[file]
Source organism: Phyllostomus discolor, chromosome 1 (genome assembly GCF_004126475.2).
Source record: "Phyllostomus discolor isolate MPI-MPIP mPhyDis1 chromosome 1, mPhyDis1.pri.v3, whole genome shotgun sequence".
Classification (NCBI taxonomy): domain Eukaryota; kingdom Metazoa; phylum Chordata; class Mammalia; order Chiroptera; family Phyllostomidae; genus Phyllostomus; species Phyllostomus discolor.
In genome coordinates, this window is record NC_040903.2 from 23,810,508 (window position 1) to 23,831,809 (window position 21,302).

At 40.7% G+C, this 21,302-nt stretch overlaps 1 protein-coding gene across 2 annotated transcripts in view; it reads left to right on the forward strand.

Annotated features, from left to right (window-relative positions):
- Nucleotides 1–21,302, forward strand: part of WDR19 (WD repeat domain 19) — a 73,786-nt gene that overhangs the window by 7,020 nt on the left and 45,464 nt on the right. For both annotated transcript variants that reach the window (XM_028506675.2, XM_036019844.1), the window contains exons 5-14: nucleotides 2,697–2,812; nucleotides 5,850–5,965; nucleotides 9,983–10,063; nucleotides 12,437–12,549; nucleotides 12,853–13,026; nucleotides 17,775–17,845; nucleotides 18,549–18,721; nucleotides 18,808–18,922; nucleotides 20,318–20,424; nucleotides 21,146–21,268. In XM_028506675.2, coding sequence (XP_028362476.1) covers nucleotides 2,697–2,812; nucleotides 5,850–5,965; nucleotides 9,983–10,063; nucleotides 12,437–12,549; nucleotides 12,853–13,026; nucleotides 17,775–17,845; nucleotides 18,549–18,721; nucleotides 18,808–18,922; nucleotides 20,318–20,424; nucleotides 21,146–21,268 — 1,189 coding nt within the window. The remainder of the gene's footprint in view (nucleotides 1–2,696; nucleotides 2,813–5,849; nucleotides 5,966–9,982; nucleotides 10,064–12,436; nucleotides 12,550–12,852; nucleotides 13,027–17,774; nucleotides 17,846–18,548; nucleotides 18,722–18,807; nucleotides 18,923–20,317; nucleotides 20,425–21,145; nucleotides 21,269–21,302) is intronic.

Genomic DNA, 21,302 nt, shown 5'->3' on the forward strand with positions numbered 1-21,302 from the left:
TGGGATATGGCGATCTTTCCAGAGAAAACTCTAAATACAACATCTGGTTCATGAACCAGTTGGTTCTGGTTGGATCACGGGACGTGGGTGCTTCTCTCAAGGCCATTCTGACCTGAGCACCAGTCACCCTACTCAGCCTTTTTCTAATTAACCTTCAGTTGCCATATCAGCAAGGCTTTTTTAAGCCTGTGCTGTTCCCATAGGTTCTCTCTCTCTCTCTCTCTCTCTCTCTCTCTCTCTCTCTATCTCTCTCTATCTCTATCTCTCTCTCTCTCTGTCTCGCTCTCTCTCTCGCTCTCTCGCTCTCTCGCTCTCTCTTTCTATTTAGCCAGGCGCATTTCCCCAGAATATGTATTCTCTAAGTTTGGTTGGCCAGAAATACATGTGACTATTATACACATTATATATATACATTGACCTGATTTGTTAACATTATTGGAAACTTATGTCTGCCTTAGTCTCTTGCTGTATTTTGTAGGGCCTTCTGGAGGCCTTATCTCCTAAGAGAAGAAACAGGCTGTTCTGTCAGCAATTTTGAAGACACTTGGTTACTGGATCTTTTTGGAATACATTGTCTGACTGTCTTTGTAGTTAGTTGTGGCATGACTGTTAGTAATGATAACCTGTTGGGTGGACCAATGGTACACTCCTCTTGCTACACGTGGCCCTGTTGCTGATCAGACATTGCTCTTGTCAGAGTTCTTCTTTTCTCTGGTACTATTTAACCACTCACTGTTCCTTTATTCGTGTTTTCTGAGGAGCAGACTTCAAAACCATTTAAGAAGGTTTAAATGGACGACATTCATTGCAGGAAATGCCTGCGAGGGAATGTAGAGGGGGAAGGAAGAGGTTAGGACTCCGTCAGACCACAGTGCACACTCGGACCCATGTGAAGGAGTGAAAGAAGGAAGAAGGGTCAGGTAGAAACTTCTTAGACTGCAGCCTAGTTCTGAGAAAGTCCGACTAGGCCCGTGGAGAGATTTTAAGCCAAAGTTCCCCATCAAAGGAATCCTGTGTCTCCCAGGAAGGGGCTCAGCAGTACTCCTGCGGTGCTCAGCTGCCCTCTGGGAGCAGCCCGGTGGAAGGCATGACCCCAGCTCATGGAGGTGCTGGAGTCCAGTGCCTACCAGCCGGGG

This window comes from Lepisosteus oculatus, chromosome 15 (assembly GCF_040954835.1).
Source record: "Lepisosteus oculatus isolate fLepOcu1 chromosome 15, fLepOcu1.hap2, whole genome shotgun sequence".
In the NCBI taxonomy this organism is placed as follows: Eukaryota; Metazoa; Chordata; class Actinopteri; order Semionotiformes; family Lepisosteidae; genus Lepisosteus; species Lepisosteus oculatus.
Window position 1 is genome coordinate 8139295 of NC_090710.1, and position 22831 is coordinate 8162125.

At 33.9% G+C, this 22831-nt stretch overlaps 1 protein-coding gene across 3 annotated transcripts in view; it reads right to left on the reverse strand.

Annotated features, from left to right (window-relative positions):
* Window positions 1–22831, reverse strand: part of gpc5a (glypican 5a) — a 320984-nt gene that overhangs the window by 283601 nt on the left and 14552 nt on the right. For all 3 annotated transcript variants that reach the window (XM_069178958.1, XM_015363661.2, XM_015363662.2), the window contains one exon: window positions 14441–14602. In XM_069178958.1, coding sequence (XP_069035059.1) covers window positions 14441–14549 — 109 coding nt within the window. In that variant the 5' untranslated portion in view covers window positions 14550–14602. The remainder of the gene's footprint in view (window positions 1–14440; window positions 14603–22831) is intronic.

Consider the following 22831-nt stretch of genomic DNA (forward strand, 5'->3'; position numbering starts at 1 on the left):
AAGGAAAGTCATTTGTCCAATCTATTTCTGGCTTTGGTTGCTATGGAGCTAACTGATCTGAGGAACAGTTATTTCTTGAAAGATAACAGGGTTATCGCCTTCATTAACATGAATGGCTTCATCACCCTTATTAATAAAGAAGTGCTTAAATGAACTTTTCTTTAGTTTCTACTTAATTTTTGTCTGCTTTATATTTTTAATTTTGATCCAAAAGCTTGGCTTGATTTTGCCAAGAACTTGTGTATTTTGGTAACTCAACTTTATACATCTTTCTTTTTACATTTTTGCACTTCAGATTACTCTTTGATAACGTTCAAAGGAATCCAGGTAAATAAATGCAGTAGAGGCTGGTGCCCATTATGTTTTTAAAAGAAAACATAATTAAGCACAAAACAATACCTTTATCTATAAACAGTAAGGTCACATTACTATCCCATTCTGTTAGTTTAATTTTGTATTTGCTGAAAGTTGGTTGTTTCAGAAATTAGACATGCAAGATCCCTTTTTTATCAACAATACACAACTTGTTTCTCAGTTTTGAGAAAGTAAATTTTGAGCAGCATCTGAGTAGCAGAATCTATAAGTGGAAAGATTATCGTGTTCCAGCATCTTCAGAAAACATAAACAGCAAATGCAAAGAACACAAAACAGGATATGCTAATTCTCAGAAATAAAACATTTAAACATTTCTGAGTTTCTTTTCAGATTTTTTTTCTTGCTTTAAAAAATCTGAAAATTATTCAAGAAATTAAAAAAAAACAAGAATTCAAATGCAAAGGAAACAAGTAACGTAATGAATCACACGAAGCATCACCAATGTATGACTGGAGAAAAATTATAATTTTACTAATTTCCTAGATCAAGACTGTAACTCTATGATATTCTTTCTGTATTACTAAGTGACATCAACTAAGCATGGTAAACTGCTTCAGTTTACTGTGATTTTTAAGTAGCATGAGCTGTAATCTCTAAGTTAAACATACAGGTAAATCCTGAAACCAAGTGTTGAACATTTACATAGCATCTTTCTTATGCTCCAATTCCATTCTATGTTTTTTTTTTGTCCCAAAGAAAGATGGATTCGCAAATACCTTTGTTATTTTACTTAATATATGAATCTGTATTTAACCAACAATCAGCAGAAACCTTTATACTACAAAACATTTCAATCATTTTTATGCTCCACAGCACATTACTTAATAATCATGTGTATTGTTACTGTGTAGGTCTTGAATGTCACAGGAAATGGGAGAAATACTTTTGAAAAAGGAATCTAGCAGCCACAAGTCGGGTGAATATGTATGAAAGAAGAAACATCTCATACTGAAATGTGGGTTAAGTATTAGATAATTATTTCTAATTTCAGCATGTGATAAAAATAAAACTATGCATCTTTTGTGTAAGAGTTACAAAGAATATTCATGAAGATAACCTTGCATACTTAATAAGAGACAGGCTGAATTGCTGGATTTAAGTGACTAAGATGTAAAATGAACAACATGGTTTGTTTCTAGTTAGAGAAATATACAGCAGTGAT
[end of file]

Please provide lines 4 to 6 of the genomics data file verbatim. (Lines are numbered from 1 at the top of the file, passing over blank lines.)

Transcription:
In genome coordinates, this window is record NC_040903.2 from 23,810,508 (window position 1) to 23,831,809 (window position 21,302).

At 40.7% G+C, this 21,302-nt stretch overlaps 1 protein-coding gene across 2 annotated transcripts in view; it reads left to right on the forward strand.

Annotated features, from left to right (window-relative positions):